An article I was reading in this week’s Economist magazine reminded me of Color Oracle, the software Bernhard Jenny (Swiss Institute of Cartography, ETH Zurich) developed to silence my continual prodding after listening to Cynthia Brewer talk about color blindness (color vision impairment) at a NACIS conference in 2000 (?!). It struck me there should be a tool that actually allowed the designer to see what their design looked like to someone with this impairment and not just try to make something work using limited “blessed” color combinations. An earlier effort produced Sim Daltonism, a Mac only tool that does a similar job as Color Oracle.
Color Oracle takes the guesswork out of designing for color blindness by showing you in real time what people with common color vision impairments will see. Color Oracle applies a full screen color filter to art you are designing – independently of the software that you are using. Eight percent of all males are affected by color vision impairment and it’s good to make sure that your graphical work is readable by the widest possible audience. This software is free and works on Mac, Windows, and even Linux. Get it here.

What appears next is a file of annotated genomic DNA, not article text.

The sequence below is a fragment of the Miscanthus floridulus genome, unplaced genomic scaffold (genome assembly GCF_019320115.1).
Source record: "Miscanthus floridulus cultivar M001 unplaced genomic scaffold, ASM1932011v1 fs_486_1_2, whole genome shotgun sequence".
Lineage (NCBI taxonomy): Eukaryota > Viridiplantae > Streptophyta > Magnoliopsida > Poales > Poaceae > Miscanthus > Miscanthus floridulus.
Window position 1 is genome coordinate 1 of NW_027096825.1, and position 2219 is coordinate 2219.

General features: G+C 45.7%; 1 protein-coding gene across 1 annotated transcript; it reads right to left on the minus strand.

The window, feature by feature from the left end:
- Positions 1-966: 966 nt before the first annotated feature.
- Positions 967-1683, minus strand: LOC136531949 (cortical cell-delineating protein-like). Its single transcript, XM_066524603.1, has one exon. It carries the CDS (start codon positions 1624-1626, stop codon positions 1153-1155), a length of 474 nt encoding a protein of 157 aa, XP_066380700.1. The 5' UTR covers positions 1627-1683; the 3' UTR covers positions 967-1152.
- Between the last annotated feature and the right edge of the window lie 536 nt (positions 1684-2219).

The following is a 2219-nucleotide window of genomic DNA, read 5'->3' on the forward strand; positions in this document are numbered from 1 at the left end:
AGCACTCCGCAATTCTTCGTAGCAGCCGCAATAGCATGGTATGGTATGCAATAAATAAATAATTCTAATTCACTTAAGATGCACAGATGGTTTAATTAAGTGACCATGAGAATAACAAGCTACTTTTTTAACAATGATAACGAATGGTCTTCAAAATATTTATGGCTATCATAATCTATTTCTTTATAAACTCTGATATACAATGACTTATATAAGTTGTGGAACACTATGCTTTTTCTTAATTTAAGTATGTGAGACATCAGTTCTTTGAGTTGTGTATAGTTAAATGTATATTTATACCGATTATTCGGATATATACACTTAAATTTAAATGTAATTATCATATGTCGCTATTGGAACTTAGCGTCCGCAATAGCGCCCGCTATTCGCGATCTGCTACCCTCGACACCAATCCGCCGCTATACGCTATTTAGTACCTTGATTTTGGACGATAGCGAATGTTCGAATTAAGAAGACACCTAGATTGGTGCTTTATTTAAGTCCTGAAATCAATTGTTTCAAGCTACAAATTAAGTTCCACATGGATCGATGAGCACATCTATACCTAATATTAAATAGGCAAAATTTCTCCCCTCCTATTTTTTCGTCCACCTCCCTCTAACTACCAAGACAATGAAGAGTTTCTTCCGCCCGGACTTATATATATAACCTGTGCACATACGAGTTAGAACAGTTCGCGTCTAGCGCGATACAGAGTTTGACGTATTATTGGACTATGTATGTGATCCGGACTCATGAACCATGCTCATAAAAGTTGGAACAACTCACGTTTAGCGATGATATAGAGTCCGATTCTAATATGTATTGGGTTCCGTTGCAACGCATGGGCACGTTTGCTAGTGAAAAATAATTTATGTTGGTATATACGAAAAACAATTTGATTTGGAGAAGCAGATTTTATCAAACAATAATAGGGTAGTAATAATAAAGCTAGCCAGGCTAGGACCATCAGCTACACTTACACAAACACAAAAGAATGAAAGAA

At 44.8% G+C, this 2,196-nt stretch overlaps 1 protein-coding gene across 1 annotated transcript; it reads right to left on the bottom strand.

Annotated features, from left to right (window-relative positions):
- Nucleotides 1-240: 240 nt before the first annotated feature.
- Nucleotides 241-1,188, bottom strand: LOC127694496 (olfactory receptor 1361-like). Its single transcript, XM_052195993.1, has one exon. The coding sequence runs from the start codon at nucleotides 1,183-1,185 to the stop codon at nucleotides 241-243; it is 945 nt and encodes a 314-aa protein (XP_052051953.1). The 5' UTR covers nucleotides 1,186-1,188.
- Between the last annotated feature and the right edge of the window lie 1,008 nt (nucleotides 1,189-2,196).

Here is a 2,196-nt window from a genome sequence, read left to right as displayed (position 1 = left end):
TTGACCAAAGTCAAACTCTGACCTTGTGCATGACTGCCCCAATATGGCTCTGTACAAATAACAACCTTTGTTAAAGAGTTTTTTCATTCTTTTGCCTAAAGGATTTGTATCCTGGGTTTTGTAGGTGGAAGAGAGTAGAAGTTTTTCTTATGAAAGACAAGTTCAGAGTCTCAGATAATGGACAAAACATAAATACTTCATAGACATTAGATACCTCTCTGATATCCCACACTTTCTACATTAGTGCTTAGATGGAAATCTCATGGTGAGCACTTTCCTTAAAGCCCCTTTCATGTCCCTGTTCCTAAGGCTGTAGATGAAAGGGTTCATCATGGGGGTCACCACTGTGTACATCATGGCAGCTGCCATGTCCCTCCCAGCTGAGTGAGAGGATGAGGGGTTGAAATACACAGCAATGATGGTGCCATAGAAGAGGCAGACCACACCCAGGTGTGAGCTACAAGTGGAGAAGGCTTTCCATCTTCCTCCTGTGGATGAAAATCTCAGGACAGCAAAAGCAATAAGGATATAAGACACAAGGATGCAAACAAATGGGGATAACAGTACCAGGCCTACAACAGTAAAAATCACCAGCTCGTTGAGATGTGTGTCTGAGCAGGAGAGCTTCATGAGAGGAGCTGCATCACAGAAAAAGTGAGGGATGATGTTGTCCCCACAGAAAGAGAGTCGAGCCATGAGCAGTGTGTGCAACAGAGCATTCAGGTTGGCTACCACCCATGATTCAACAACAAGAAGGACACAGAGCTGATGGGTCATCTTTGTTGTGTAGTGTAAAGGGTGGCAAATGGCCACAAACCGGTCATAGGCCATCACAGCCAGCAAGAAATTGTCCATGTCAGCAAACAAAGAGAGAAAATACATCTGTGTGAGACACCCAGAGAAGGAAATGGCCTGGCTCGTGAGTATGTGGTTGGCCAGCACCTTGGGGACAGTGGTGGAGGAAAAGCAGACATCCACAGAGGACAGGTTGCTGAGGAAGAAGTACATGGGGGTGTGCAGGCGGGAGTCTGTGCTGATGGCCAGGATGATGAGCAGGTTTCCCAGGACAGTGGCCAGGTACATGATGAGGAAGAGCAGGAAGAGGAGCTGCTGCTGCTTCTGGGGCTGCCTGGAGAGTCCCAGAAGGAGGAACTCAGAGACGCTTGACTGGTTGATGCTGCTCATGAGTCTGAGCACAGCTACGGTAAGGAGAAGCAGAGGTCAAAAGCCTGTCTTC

Back to the Economist graphic on real prefectural spending per person in Japan This graphic uses a divergent color scheme that is convenient for most readers, but hard to read for others. The strong hue contrast between the red and green segments of the legend’s color ramp becomes hard to distinguish for people with color vision impairment (see 2nd image past the jump for simulated view using Color Oracle).